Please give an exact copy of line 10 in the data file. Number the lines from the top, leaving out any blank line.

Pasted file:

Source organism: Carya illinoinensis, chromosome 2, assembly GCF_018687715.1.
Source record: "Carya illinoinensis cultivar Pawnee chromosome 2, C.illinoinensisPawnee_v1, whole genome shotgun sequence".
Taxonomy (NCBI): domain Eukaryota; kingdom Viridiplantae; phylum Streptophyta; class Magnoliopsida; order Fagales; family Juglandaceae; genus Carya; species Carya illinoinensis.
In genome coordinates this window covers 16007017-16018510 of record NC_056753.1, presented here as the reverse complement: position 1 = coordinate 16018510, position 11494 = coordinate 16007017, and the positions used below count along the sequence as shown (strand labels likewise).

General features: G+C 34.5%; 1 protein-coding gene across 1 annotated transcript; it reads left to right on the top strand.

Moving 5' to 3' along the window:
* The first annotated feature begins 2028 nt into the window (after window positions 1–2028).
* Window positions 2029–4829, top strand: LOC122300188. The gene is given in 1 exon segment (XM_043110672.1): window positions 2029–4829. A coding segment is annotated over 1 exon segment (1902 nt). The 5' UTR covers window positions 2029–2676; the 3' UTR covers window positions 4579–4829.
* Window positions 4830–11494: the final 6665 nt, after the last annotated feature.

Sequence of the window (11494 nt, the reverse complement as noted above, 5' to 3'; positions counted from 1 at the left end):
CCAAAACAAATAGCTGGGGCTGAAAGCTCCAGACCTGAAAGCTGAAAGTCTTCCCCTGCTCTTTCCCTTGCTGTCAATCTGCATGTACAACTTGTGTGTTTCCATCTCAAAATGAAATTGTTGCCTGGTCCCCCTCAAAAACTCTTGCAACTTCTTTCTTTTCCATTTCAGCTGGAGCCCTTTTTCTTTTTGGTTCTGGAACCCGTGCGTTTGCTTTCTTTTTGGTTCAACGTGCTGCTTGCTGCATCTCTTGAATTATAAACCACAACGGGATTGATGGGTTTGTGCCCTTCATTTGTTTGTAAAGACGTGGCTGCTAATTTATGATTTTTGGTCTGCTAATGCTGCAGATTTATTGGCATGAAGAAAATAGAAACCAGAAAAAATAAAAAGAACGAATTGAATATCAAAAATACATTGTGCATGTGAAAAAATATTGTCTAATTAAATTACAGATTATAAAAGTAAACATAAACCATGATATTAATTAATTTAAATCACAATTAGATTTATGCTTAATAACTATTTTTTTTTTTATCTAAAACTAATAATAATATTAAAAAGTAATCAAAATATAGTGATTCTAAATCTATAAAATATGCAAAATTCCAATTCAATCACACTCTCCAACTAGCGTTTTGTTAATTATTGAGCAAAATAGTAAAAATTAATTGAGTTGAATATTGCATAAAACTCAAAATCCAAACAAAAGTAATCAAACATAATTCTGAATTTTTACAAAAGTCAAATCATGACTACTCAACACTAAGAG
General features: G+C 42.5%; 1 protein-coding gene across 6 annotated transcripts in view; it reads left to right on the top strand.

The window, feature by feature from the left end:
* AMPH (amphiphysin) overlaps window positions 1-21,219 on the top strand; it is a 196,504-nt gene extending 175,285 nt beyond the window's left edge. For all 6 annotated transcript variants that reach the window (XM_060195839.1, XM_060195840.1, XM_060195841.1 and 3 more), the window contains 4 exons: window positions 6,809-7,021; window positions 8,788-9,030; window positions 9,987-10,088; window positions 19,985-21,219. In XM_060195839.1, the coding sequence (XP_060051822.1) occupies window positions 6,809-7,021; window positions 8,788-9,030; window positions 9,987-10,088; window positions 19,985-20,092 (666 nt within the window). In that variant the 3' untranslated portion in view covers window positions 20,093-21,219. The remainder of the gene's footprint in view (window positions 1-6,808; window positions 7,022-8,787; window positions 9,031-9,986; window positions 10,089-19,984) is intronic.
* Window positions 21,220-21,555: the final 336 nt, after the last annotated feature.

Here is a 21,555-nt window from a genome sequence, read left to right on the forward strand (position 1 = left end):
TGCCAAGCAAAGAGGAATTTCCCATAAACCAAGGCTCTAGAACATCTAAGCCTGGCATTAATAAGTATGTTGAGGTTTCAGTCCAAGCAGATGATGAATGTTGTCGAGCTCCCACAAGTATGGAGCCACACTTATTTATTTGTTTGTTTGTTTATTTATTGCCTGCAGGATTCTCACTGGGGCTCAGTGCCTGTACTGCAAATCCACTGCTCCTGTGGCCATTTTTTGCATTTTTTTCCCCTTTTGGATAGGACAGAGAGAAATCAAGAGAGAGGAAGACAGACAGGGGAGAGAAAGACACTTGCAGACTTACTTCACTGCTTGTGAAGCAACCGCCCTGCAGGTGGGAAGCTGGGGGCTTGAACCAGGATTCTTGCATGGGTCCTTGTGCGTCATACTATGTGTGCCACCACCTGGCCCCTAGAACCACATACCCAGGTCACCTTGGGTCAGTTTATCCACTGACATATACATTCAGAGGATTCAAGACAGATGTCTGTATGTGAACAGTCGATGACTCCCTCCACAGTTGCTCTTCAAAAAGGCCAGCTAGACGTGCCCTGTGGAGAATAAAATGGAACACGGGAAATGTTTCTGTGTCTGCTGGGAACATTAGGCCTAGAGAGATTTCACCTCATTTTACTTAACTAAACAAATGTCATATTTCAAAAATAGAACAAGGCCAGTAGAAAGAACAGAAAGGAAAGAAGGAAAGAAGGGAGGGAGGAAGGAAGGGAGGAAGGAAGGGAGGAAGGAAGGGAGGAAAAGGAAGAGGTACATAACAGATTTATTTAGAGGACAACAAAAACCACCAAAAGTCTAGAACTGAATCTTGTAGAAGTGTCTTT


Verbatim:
Sequence of the window (11494 nt, the reverse complement as noted above, 5' to 3'; positions counted from 1 at the left end):